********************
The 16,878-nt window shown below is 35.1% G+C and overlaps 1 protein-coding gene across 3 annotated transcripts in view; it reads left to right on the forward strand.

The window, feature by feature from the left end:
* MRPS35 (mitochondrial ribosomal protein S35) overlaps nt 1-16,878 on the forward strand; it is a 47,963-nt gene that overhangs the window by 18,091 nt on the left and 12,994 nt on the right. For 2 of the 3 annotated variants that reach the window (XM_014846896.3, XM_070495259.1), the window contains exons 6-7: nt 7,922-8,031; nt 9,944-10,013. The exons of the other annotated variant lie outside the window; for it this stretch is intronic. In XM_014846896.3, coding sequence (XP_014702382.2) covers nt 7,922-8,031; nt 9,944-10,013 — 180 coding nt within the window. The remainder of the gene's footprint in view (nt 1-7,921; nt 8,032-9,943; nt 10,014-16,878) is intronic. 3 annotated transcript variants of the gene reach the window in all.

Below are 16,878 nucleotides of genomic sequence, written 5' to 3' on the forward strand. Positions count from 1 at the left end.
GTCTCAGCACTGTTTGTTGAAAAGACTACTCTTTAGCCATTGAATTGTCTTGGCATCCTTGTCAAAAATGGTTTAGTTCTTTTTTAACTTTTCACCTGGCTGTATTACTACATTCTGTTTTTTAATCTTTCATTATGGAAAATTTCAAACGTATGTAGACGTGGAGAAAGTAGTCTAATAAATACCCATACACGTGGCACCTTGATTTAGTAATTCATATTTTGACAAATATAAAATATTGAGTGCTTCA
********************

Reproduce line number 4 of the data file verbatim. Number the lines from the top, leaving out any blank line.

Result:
Below are 16,878 nucleotides of genomic sequence, written 5' to 3' on the forward strand. Positions count from 1 at the left end.